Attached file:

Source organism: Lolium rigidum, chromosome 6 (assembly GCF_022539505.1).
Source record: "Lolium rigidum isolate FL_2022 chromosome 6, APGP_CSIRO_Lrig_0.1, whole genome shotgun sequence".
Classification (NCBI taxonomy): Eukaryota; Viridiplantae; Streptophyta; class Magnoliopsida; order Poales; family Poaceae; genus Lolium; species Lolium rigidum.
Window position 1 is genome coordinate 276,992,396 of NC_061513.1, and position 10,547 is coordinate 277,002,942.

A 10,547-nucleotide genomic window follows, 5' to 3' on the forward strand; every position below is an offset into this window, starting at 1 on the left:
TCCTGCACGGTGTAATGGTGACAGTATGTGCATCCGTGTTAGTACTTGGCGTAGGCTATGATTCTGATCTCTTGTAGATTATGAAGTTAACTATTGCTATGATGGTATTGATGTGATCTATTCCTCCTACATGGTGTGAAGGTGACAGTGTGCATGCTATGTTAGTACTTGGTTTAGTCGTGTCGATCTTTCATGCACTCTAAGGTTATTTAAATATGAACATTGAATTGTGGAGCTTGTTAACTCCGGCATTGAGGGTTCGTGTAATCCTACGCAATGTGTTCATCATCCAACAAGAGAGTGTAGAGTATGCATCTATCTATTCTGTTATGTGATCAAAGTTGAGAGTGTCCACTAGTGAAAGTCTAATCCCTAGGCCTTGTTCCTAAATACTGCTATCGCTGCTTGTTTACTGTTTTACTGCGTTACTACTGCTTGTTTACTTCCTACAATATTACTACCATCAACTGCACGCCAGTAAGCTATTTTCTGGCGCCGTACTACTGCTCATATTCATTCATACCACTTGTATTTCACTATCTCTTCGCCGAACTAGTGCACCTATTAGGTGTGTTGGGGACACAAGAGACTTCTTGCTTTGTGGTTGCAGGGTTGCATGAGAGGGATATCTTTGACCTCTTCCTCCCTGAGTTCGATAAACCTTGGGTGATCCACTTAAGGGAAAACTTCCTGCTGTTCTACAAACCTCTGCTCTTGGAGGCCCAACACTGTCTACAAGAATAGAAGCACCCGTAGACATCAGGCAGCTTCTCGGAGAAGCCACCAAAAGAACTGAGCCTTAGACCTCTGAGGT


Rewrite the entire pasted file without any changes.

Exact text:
Source organism: Lolium rigidum, chromosome 6 (assembly GCF_022539505.1).
Source record: "Lolium rigidum isolate FL_2022 chromosome 6, APGP_CSIRO_Lrig_0.1, whole genome shotgun sequence".
Classification (NCBI taxonomy): Eukaryota; Viridiplantae; Streptophyta; class Magnoliopsida; order Poales; family Poaceae; genus Lolium; species Lolium rigidum.
Window position 1 is genome coordinate 276,992,396 of NC_061513.1, and position 10,547 is coordinate 277,002,942.

A 10,547-nucleotide genomic window follows, 5' to 3' on the forward strand; every position below is an offset into this window, starting at 1 on the left:
TCCTGCACGGTGTAATGGTGACAGTATGTGCATCCGTGTTAGTACTTGGCGTAGGCTATGATTCTGATCTCTTGTAGATTATGAAGTTAACTATTGCTATGATGGTATTGATGTGATCTATTCCTCCTACATGGTGTGAAGGTGACAGTGTGCATGCTATGTTAGTACTTGGTTTAGTCGTGTCGATCTTTCATGCACTCTAAGGTTATTTAAATATGAACATTGAATTGTGGAGCTTGTTAACTCCGGCATTGAGGGTTCGTGTAATCCTACGCAATGTGTTCATCATCCAACAAGAGAGTGTAGAGTATGCATCTATCTATTCTGTTATGTGATCAAAGTTGAGAGTGTCCACTAGTGAAAGTCTAATCCCTAGGCCTTGTTCCTAAATACTGCTATCGCTGCTTGTTTACTGTTTTACTGCGTTACTACTGCTTGTTTACTTCCTACAATATTACTACCATCAACTGCACGCCAGTAAGCTATTTTCTGGCGCCGTACTACTGCTCATATTCATTCATACCACTTGTATTTCACTATCTCTTCGCCGAACTAGTGCACCTATTAGGTGTGTTGGGGACACAAGAGACTTCTTGCTTTGTGGTTGCAGGGTTGCATGAGAGGGATATCTTTGACCTCTTCCTCCCTGAGTTCGATAAACCTTGGGTGATCCACTTAAGGGAAAACTTCCTGCTGTTCTACAAACCTCTGCTCTTGGAGGCCCAACACTGTCTACAAGAATAGAAGCACCCGTAGACATCAGGCAGCTTCTCGGAGAAGCCACCAAAAGAACTGAGCCTTAGACCTCTGAGGT